The United States said in October that it would resume accepting refugees after a 120-day ban ordered by President Donald Trump expired, but some -- including those from 11 "high-risk" countries, most of which are Muslim majority -- were still barred from entering.
In his ruling on Saturday, Judge James Robart ordered American authorities to resume processing and admitting so-called "follow-to-join" refugees, which would once again allow the spouse and unmarried children of a refugee already in the country to be admitted.
And he also ordered that "follow-to-join" refugees and "other refugees with a bona fide relationship to a person or entity within the United States" from the 11 "high-risk" countries be processed and admitted as well.
The ruling is in response to motions for preliminary injunctions filed in two separate cases.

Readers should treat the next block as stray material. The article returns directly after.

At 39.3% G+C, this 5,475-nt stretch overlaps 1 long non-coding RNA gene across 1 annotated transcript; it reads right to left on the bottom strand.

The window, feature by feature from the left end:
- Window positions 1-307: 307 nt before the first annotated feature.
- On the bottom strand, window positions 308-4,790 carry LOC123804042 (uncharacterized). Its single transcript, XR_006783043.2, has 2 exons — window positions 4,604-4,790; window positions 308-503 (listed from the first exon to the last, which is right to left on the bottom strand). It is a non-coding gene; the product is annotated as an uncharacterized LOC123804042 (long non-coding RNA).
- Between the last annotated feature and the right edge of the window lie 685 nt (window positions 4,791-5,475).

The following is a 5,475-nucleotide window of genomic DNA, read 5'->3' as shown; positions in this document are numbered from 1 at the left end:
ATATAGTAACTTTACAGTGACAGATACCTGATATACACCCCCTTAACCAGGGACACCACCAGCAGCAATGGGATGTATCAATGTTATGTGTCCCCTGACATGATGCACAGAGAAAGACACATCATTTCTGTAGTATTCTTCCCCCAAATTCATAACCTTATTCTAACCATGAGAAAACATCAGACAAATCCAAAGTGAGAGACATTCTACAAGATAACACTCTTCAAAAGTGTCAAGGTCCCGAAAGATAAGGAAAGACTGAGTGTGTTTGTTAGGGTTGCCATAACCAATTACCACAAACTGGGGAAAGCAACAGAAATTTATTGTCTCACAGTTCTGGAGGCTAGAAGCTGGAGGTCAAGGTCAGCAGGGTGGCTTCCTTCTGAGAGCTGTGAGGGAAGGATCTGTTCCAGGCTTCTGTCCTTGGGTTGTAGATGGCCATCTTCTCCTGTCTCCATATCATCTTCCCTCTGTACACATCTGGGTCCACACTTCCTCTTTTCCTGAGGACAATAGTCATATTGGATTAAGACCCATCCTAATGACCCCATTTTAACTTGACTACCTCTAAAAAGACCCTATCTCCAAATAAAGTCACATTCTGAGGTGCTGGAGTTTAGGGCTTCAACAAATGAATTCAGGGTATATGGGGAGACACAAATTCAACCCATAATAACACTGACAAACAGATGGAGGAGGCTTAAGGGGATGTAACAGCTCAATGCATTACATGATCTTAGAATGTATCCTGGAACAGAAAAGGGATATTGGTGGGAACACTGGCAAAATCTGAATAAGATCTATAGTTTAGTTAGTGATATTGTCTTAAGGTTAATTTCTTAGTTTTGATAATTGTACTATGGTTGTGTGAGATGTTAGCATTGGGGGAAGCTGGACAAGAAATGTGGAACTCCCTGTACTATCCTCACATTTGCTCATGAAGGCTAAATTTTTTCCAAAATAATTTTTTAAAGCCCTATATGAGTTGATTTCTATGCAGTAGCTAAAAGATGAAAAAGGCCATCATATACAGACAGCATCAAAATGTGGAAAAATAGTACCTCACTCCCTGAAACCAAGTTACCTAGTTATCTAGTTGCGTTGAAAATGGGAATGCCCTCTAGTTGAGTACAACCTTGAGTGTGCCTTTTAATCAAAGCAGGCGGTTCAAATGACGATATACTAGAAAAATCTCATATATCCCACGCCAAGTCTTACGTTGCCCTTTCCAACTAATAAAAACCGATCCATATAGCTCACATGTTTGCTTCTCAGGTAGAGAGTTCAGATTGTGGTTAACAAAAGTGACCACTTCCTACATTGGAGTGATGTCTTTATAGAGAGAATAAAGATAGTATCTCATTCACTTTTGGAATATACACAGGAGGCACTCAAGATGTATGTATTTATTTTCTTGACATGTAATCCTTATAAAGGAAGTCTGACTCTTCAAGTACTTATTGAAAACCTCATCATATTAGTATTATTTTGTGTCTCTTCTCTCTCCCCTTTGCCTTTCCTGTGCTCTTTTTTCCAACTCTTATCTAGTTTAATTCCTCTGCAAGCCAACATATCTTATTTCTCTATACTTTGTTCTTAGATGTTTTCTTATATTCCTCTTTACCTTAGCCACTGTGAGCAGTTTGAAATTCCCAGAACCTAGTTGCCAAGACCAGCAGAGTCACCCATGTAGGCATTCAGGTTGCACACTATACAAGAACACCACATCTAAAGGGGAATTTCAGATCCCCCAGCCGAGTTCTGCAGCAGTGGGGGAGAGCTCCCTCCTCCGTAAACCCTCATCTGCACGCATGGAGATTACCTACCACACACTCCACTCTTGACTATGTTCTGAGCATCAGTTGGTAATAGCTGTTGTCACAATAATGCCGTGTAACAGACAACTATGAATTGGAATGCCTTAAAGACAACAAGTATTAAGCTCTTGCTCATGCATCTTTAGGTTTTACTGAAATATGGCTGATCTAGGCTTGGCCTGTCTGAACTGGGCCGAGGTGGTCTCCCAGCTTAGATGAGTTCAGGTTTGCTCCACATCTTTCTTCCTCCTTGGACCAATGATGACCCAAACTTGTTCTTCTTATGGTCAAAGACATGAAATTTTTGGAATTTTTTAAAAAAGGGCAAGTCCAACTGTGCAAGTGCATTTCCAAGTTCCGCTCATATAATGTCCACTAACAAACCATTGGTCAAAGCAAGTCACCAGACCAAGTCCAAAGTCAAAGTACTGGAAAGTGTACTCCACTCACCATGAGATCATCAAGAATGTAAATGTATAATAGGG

"Plaintiffs in both cases are refugees, who find themselves in dire circumstances, their family members who yearn to be reunited with them, and humanitarian organizations whose fundamental mission is to help these vulnerable refugees resettle in the United States," Robart wrote in his ruling.
"Plaintiffs in both cases present compelling circumstances of irreparable harm inflicted by the federal agencies' action at issue here."
Trump's attempts at banning travelers from several mainly Muslim nations have been met with successive legal challenges this year.
Critics say the president's measures target Muslims, while the Trump administration has sought to cast the restrictions as being aimed at shoring up security.